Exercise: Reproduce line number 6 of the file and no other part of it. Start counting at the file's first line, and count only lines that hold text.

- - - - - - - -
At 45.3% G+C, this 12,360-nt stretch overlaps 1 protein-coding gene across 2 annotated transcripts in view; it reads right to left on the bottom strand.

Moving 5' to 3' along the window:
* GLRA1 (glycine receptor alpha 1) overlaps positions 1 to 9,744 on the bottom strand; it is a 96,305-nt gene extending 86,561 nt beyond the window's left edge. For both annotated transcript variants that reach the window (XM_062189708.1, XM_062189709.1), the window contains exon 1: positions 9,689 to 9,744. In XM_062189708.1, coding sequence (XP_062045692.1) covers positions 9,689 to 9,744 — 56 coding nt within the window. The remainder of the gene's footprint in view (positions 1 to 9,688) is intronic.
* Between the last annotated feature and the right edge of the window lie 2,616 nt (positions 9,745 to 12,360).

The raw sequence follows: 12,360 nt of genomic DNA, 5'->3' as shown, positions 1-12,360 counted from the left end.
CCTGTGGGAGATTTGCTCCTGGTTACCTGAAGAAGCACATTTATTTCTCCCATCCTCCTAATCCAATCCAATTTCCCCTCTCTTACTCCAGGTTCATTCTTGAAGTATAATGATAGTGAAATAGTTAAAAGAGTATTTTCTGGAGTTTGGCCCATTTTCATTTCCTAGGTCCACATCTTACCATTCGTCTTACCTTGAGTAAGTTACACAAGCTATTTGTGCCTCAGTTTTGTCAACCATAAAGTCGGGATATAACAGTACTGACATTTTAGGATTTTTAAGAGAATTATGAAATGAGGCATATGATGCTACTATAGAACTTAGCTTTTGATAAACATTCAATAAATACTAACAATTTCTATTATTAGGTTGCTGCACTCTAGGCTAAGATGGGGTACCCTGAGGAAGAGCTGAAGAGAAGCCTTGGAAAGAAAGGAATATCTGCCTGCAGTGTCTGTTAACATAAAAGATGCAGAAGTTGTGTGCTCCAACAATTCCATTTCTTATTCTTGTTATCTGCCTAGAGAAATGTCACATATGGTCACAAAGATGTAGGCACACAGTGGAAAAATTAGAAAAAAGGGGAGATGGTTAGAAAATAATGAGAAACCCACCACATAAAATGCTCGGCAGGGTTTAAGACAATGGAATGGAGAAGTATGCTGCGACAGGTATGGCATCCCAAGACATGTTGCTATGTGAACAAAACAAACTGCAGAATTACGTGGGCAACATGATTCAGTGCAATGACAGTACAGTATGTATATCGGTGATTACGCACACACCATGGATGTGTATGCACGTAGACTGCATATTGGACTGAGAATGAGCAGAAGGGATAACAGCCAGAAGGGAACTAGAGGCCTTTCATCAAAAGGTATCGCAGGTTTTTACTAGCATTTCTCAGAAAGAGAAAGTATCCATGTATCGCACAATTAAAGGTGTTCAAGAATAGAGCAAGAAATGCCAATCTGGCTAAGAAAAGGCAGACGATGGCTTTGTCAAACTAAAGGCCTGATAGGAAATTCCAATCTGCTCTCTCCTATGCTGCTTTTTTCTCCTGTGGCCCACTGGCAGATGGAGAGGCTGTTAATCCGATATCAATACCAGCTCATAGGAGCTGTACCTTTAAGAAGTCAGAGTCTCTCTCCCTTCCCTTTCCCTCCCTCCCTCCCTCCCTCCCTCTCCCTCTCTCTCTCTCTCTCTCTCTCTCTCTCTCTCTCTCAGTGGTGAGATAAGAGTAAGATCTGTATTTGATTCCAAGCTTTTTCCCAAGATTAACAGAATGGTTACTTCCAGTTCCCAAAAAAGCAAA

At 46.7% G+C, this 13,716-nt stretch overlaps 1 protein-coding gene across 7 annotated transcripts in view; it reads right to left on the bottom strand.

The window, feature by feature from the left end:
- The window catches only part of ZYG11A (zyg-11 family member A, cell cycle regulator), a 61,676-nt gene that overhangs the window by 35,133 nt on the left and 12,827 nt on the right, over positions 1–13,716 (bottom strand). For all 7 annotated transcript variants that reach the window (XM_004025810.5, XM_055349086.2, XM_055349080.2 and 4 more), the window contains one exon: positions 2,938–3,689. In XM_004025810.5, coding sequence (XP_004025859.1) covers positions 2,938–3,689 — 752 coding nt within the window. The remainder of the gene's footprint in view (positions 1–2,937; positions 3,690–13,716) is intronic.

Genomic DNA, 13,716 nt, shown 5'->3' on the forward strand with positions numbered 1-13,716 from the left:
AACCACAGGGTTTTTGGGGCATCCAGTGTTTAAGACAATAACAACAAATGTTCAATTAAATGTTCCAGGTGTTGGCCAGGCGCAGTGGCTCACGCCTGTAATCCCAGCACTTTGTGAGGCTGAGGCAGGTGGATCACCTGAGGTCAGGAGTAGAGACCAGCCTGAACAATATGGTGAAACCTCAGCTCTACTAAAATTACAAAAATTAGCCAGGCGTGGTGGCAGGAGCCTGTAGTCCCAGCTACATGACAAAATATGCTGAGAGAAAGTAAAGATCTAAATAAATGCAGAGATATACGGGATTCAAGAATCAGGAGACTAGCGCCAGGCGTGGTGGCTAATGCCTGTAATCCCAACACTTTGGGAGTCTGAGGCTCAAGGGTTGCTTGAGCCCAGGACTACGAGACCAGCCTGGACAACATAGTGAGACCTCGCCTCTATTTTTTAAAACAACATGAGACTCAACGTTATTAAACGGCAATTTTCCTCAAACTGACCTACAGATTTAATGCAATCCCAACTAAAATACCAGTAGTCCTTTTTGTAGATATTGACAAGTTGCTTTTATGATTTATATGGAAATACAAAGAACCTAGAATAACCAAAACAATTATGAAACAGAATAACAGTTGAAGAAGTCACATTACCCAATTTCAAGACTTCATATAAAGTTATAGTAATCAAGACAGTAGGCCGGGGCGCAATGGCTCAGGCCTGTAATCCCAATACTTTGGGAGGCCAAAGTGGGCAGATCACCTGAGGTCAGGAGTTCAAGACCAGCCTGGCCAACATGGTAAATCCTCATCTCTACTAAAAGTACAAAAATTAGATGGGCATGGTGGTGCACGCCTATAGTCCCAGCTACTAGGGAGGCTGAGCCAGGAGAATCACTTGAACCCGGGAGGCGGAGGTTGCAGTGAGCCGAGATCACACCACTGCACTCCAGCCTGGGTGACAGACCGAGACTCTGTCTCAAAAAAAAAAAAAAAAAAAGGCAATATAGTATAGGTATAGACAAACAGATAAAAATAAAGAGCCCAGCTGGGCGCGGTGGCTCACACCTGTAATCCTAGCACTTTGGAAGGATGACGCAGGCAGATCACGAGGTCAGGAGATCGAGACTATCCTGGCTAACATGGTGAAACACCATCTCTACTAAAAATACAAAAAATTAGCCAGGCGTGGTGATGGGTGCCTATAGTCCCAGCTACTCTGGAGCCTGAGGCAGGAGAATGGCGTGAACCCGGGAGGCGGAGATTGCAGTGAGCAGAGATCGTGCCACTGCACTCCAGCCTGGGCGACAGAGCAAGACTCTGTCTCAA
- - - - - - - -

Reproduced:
CCTGTGGGAGATTTGCTCCTGGTTACCTGAAGAAGCACATTTATTTCTCCCATCCTCCTAATCCAATCCAATTTCCCCTCTCTTACTCCAGGTTCATTCTTGAAGTATAATGATAGTGAAATAGTTAAAAGAGTATTTTCTGGAGTTTGGCCCATTTTCATTTCCTAGGTCCACATCTTACCATTCGTCTTACCTTGAGTAAGTTACACAAGCTATTTGTGCCTCAGTTTTGTCAACCATAAAGTCGGGATATAACAGTACTGACATTTTAGGATTTTTAAGAGAATTATGAAATGAGGCATATGATGCTACTATAGAACTTAGCTTTTGATAAACATTCAATAAATACTAACAATTTCTATTATTAGGTTGCTGCACTCTAGGCTAAGATGGGGTACCCTGAGGAAGAGCTGAAGAGAAGCCTTGGAAAGAAAGGAATATCTGCCTGCAGTGTCTGTTAACATAAAAGATGCAGAAGTTGTGTGCTCCAACAATTCCATTTCTTATTCTTGTTATCTGCCTAGAGAAATGTCACATATGGTCACAAAGATGTAGGCACACAGTGGAAAAATTAGAAAAAAGGGGAGATGGTTAGAAAATAATGAGAAACCCACCACATAAAATGCTCGGCAGGGTTTAAGACAATGGAATGGAGAAGTATGCTGCGACAGGTATGGCATCCCAAGACATGTTGCTATGTGAACAAAACAAACTGCAGAATTACGTGGGCAACATGATTCAGTGCAATGACAGTACAGTATGTATATCGGTGATTACGCACACACCATGGATGTGTATGCACGTAGACTGCATATTGGACTGAGAATGAGCAGAAGGGATAACAGCCAGAAGGGAACTAGAGGCCTTTCATCAAAAGGTATCGCAGGTTTTTACTAGCATTTCTCAGAAAGAGAAAGTATCCATGTATCGCACAATTAAAGGTGTTCAAGAATAGAGCAAGAAATGCCAATCTGGCTAAGAAAAGGCAGACGATGGCTTTGTCAAACTAAAGGCCTGATAGGAAATTCCAATCTGCTCTCTCCTATGCTGCTTTTTTCTCCTGTGGCCCACTGGCAGATGGAGAGGCTGTTAATCCGATATCAATACCAGCTCATAGGAGCTGTACCTTTAAGAAGTCAGAGTCTCTCTCCCTTCCCTTTCCCTCCCTCCCTCCCTCCCTCCCTCTCCCTCTCTCTCTCTCTCTCTCTCTCTCTCTCTCTCTCTCAGTGGTGAGATAAGAGTAAGATCTGTATTTGATTCCAAGCTTTTTCCCAAGATTAACAGAATGGTTACTTCCAGTTCCCAAAAAAGCAAA